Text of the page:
A couple months ago my oldest son, D, came to work at the garden center I work at. If you have been following along with my blog you will remember that he thinks I ask too many questions. I try to limit myself to twenty questions a day. Sometimes I will stop my inquiry in mid-sentence when I realize I have gone over the allotted number of questions.
Many things have changed since he was a teen and lived at home. Some have not. If he walks into the office and I am singing, he says, “You should probably never do that again.” Just like old times.
We have all been very pleased with the work he does and he will be moving to the landscape crew when our season is over. Things slow down in the garden center around the end of May, so all the temporary help is laid off.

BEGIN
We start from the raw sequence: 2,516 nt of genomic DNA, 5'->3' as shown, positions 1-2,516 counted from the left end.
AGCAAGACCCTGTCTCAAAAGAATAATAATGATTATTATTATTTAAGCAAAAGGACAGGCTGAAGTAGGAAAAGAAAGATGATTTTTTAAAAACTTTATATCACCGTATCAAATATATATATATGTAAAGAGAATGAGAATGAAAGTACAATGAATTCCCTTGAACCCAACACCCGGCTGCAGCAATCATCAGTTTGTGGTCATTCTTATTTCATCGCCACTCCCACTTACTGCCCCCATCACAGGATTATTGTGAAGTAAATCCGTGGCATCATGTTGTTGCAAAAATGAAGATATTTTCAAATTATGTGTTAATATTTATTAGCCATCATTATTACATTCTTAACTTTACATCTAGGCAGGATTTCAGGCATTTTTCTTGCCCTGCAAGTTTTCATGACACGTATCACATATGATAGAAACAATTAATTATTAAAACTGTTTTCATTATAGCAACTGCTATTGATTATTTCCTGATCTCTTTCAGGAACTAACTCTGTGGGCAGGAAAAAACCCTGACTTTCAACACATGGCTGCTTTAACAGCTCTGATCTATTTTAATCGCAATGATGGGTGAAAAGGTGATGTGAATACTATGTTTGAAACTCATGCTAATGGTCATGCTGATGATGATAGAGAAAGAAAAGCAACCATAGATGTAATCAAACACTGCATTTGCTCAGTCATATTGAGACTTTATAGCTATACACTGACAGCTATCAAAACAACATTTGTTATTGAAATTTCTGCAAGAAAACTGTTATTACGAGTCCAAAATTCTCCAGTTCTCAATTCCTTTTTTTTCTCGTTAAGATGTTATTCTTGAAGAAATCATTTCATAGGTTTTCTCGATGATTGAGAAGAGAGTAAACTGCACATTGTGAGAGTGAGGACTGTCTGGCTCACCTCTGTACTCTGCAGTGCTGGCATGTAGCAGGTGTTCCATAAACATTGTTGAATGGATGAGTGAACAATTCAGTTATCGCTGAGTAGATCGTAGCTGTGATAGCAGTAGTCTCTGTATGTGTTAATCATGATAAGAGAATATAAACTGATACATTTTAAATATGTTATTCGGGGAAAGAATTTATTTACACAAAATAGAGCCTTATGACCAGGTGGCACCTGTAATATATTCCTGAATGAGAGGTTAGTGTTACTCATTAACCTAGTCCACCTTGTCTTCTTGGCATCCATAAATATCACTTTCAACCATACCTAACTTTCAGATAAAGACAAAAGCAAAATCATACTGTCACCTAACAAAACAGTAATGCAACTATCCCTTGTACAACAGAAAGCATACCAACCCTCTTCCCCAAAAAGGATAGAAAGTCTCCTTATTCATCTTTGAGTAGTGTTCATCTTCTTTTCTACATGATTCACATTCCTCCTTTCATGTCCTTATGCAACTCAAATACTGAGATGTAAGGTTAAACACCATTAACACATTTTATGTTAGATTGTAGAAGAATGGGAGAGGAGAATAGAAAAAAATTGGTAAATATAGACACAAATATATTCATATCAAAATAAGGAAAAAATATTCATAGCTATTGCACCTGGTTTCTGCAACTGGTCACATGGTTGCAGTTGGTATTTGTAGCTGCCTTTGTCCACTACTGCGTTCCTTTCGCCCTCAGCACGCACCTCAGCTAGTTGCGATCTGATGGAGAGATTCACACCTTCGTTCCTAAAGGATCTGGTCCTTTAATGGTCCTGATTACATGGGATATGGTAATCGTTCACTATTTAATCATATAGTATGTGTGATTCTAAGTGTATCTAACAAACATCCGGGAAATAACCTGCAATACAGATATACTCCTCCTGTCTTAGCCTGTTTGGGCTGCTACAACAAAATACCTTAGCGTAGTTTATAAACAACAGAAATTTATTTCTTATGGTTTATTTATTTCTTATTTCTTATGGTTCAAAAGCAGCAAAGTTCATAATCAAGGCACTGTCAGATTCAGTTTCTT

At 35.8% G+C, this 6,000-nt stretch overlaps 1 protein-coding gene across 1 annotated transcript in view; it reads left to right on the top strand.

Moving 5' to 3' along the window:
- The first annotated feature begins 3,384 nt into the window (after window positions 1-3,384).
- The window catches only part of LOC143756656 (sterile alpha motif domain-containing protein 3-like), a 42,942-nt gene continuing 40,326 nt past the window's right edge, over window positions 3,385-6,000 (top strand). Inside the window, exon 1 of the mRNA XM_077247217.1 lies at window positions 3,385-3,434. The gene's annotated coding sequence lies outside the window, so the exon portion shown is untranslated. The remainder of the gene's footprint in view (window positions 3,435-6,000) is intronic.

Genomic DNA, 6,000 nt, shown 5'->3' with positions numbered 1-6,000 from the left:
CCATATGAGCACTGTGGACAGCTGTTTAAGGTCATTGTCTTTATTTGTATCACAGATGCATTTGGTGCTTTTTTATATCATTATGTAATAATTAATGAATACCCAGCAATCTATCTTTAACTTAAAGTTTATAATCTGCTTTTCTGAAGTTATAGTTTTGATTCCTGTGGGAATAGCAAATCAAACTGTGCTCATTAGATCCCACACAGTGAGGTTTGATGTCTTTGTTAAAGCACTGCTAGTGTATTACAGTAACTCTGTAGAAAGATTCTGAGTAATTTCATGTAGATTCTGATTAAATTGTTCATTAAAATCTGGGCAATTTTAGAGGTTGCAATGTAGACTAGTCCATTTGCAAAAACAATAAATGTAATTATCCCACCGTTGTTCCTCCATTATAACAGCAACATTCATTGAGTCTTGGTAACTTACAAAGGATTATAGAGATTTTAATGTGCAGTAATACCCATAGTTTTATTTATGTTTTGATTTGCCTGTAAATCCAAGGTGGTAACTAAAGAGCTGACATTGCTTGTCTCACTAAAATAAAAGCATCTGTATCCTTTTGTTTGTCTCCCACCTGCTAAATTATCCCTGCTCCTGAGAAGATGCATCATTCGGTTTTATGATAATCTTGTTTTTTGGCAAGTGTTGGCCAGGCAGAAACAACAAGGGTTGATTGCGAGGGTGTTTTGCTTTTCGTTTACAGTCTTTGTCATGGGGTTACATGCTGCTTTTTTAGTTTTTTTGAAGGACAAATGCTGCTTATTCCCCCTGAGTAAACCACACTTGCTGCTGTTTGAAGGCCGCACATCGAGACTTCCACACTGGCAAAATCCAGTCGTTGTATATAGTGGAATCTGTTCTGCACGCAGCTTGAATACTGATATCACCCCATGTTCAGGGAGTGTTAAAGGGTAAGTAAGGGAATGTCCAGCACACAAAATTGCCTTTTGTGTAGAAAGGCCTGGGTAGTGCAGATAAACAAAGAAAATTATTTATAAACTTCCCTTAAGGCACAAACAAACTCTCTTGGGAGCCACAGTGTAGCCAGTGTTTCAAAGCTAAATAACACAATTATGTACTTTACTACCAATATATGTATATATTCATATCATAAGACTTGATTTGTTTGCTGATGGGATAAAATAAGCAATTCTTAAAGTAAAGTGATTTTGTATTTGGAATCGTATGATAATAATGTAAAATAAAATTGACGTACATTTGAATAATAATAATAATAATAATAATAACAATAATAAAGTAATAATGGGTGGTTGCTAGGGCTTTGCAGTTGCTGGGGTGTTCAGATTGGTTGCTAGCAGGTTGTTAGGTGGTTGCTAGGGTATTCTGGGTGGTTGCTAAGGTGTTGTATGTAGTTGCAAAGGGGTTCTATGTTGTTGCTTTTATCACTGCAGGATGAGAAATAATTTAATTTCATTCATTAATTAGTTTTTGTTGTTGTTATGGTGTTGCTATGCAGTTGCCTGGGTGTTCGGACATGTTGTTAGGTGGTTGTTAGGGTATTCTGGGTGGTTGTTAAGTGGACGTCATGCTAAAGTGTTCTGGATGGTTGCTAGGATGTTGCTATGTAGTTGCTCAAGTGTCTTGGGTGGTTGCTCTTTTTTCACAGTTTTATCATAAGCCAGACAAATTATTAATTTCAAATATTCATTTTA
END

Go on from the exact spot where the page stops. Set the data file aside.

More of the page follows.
My youngest son, J, (I am not suppose to call him the baby anymore.) started working on the landscape crew. Both the boys and my daughter, grew up at the garden center when my family owned it. I left in ’06 to open a home daycare and my parents sold it in about ’08. J liked to go to the garden center as much as possible as a child. D, not so much. J learned to run the cash register about first or second grade. Whenever a customer came to the register, he would elbow the cashier out of the way so he could ring them up. Of course it was cute at first.
My daughter, T, also loved the garden center as a child but didn’t hang out there as much. We didn’t have as much patience when T & D were little. T was 12 when J was born. By the time he was born we were a little more relaxed as parents and he would get to go to work with us.
When J was about third grade, he would go on small jobs with my dad. On more that one occasion the landscapers would file in to the office. My dad would say, ” Why aren’t you out working?” They would reply, “J fired us.” My dad would then have a little talk with him.